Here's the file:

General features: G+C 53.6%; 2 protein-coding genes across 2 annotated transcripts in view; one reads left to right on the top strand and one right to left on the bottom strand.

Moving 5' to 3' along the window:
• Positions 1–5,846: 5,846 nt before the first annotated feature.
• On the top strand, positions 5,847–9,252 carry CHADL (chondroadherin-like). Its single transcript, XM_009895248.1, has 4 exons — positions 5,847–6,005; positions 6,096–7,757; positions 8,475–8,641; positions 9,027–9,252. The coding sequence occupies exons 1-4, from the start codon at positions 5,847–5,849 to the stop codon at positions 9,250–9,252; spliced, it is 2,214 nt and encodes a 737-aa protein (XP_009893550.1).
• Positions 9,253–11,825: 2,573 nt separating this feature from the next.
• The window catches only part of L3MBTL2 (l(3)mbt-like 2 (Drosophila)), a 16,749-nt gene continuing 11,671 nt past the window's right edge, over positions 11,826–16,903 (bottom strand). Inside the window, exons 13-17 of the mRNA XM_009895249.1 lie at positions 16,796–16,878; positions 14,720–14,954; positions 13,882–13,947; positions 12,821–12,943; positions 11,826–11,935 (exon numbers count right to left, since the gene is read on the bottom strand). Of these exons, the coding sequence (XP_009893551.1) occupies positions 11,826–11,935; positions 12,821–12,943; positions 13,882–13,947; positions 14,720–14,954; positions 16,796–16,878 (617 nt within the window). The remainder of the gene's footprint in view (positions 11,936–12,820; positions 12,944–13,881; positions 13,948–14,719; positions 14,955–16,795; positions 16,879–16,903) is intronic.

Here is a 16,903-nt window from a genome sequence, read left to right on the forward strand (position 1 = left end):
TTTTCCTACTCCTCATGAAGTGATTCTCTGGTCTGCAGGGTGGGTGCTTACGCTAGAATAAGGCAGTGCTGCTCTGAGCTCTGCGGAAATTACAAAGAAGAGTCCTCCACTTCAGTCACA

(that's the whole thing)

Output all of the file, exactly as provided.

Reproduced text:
General features: G+C 53.6%; 2 protein-coding genes across 2 annotated transcripts in view; one reads left to right on the top strand and one right to left on the bottom strand.

Moving 5' to 3' along the window:
• Positions 1–5,846: 5,846 nt before the first annotated feature.
• On the top strand, positions 5,847–9,252 carry CHADL (chondroadherin-like). Its single transcript, XM_009895248.1, has 4 exons — positions 5,847–6,005; positions 6,096–7,757; positions 8,475–8,641; positions 9,027–9,252. The coding sequence occupies exons 1-4, from the start codon at positions 5,847–5,849 to the stop codon at positions 9,250–9,252; spliced, it is 2,214 nt and encodes a 737-aa protein (XP_009893550.1).
• Positions 9,253–11,825: 2,573 nt separating this feature from the next.
• The window catches only part of L3MBTL2 (l(3)mbt-like 2 (Drosophila)), a 16,749-nt gene continuing 11,671 nt past the window's right edge, over positions 11,826–16,903 (bottom strand). Inside the window, exons 13-17 of the mRNA XM_009895249.1 lie at positions 16,796–16,878; positions 14,720–14,954; positions 13,882–13,947; positions 12,821–12,943; positions 11,826–11,935 (exon numbers count right to left, since the gene is read on the bottom strand). Of these exons, the coding sequence (XP_009893551.1) occupies positions 11,826–11,935; positions 12,821–12,943; positions 13,882–13,947; positions 14,720–14,954; positions 16,796–16,878 (617 nt within the window). The remainder of the gene's footprint in view (positions 11,936–12,820; positions 12,944–13,881; positions 13,948–14,719; positions 14,955–16,795; positions 16,879–16,903) is intronic.

Here is a 16,903-nt window from a genome sequence, read left to right on the forward strand (position 1 = left end):
TTTTCCTACTCCTCATGAAGTGATTCTCTGGTCTGCAGGGTGGGTGCTTACGCTAGAATAAGGCAGTGCTGCTCTGAGCTCTGCGGAAATTACAAAGAAGAGTCCTCCACTTCAGTCACA